Friday, August 18, 2023

Office of State Archaeology to Hold Aug. 30 Town Hall Meeting in Tyrrell County

Aug 18, 2023

The North Carolina Office of State Archaeology (OSA) soon will hold a town hall meeting in Columbia, N.C. to gather local information about the area’s historic sites, cemeteries, community ties and local history. The meeting will be held Wednesday, Aug. 30, from 6-8 p.m. at the Tyrrell Senior Center, 406 Bridge St, Columbia, N.C.

This town hall is in association with an OSA project supported by an Emergency Supplemental Historic Preservation Fund (ESHPF) grant, money appropriated by Congress in response to Hurricanes Florence and Michael in 2018 and administered by the National Park Service. The project aims to identify, document, and assess archaeological resources along the shoreline between 60 meters (ca. 200 feet) inland and 60 meters (ca. 200 feet) outward from the mean tidal zone, in hurricane-impacted state-owned and managed lands across North Carolina’s coastal counties. Using a combination of terrestrial and underwater archaeological survey methods, this project will provide a baseline for understanding different climate change and storm effects on day and waterlogged sites, as well as broaden our understanding of coastal communities’ experiences and ways of life. Researchers are hoping to identify at-risk sites associated with North Carolina’s maritime industries and African American communities.

Two of the project areas are in Tyrrell County — the Scuppernong River Dedicated Nature Preserve of Pettigrew State Park and the Alligator River Game Land. Previous surveys identified a collection of archaeological resources ranging from shipwrecks to historic landings in these areas. Additional research indicates other unidentified resources are in these areas. As such, OSA is conducting the survey in the area to assess damage to the previously identified resources, identify previously unknown resources, and document the erosion along the shorelines.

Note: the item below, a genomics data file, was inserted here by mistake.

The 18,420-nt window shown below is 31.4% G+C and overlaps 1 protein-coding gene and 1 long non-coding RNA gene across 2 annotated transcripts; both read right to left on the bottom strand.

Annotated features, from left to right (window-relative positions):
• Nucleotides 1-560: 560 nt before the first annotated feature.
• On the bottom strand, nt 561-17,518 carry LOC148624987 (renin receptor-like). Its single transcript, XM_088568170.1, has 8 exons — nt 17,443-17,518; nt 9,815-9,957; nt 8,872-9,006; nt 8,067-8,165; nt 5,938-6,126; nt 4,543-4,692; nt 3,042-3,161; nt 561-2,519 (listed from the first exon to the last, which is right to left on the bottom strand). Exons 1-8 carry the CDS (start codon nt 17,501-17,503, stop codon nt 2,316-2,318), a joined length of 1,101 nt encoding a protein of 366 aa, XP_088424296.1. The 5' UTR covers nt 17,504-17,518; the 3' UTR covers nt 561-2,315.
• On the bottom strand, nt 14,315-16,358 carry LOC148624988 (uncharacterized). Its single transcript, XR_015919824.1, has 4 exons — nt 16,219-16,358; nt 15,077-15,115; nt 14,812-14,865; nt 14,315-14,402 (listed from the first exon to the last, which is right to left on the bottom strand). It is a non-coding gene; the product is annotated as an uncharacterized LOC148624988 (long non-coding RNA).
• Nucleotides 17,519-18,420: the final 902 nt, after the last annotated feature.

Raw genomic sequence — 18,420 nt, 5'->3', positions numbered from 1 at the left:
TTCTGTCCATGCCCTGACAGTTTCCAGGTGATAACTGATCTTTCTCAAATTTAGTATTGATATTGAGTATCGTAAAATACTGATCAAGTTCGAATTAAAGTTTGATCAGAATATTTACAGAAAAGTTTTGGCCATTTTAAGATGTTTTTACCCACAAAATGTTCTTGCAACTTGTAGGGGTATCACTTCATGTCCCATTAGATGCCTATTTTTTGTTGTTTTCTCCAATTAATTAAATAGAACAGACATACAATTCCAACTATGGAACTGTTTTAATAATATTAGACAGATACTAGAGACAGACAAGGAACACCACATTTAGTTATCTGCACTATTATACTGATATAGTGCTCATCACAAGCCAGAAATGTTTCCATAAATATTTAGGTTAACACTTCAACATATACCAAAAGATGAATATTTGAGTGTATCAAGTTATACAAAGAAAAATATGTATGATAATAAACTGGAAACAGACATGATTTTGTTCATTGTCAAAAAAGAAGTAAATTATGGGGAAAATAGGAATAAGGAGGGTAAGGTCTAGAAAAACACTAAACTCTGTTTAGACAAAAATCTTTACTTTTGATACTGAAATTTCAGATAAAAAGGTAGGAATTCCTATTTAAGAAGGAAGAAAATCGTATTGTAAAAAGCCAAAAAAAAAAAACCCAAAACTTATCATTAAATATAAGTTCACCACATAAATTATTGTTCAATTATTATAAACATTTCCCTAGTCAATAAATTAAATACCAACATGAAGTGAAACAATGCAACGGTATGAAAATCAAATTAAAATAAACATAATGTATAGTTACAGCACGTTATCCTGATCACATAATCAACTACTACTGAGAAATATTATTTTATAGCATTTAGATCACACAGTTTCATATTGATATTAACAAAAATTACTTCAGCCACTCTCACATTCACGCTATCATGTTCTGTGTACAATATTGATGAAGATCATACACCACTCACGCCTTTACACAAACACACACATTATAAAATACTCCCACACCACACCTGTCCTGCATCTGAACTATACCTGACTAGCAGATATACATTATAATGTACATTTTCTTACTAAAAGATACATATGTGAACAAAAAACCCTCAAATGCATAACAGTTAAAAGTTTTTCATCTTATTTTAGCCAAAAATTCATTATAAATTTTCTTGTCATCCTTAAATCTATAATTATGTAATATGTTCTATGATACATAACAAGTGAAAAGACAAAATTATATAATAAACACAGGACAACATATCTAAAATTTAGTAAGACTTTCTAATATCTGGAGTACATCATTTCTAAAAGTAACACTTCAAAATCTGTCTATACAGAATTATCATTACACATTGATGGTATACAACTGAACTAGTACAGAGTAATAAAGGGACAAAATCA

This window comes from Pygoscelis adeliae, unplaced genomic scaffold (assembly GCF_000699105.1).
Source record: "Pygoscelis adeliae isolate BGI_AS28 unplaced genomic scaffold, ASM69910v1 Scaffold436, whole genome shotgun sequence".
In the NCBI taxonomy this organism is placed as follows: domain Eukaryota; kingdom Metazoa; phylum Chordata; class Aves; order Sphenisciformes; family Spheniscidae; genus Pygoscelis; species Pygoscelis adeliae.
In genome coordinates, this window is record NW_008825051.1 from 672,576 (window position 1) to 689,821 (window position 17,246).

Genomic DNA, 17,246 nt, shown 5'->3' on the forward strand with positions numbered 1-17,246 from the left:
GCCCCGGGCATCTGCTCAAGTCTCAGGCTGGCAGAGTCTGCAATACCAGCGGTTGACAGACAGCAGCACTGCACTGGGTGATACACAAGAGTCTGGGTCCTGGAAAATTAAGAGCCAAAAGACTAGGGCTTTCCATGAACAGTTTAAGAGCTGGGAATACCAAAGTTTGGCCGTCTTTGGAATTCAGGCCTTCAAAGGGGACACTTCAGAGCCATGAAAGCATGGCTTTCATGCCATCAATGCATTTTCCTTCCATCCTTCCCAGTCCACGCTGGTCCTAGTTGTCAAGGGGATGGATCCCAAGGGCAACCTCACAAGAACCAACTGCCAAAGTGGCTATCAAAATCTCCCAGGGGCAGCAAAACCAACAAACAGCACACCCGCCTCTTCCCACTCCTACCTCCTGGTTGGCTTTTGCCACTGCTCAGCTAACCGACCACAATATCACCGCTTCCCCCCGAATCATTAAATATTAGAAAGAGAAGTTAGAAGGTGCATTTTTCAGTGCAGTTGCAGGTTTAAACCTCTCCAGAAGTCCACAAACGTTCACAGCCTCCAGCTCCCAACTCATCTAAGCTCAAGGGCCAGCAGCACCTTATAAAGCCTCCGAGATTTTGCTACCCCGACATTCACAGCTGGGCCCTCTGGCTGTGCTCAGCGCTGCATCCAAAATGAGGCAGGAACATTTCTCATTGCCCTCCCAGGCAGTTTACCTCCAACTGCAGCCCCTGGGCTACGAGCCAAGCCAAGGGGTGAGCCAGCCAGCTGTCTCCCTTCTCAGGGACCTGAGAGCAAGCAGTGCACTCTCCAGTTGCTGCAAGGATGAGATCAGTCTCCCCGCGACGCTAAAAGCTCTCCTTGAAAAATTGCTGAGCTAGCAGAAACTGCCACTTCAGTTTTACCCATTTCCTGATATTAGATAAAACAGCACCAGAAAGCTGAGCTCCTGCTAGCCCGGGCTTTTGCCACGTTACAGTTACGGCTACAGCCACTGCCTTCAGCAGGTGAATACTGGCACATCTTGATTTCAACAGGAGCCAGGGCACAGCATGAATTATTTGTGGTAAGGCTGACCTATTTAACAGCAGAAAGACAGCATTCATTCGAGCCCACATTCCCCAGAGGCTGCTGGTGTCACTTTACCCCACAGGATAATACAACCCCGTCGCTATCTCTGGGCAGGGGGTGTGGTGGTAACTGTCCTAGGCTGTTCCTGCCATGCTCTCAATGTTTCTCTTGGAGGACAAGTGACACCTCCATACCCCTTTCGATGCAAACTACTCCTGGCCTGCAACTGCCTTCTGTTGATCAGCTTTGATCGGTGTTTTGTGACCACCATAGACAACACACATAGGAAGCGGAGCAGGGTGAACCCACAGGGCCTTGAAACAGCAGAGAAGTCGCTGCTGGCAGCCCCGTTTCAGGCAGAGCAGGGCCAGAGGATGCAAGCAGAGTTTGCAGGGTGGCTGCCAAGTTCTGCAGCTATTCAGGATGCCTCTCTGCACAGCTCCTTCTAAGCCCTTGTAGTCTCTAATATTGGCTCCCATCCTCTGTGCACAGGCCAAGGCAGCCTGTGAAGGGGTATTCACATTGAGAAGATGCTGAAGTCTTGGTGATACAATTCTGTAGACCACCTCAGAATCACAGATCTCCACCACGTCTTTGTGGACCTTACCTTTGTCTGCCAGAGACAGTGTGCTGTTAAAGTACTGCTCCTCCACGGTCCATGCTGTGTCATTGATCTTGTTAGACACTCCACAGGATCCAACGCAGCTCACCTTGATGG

The town hall on Aug. 30 is a two-part evening that will provide an overview of the project goals, objectives, and methodologies of the project. The event will start at 6 p.m. with an hour-long open house, in which the public can view maps of the project areas, view a slideshow of the types of sites that are likely to be in the park, and chat with project researchers about the project. The second portion of the evening will be a presentation by AECOM, a resource management firm. This presentation will formally present the project goals, objectives, and methods for the project. Throughout the evening, the public is encouraged to share any local knowledge they may have about archaeological resources in the area of the Scuppernong River Dedicated Nature Preserve of Pettigrew State Park and the Alligator River Game Land

About the North Carolina Department of Natural and Cultural Resources
The N.C. Department of Natural and Cultural Resources (DNCR) manages, promotes, and enhances the things that people love about North Carolina – its diverse arts and culture, rich history, and spectacular natural areas. Through its programs, the department enhances education, stimulates economic development, improves public health, expands accessibility, and strengthens community resiliency.

The department manages over 100 locations across the state, including 27 historic sites, seven history museums, two art museums, five science museums, four aquariums, 35 state parks, four recreation areas, dozens of state trails and natural areas, the North Carolina Zoo, the North Carolina Symphony, the State Library, the State Archives, the N.C. Arts Council, the African American Heritage Commission, the American Indian Heritage Commission, the State Historic Preservation Office, the Office of State Archaeology, the Highway Historical Markers program, the N.C. Land and Water Fund, and the Natural Heritage Program. For more information, please visit

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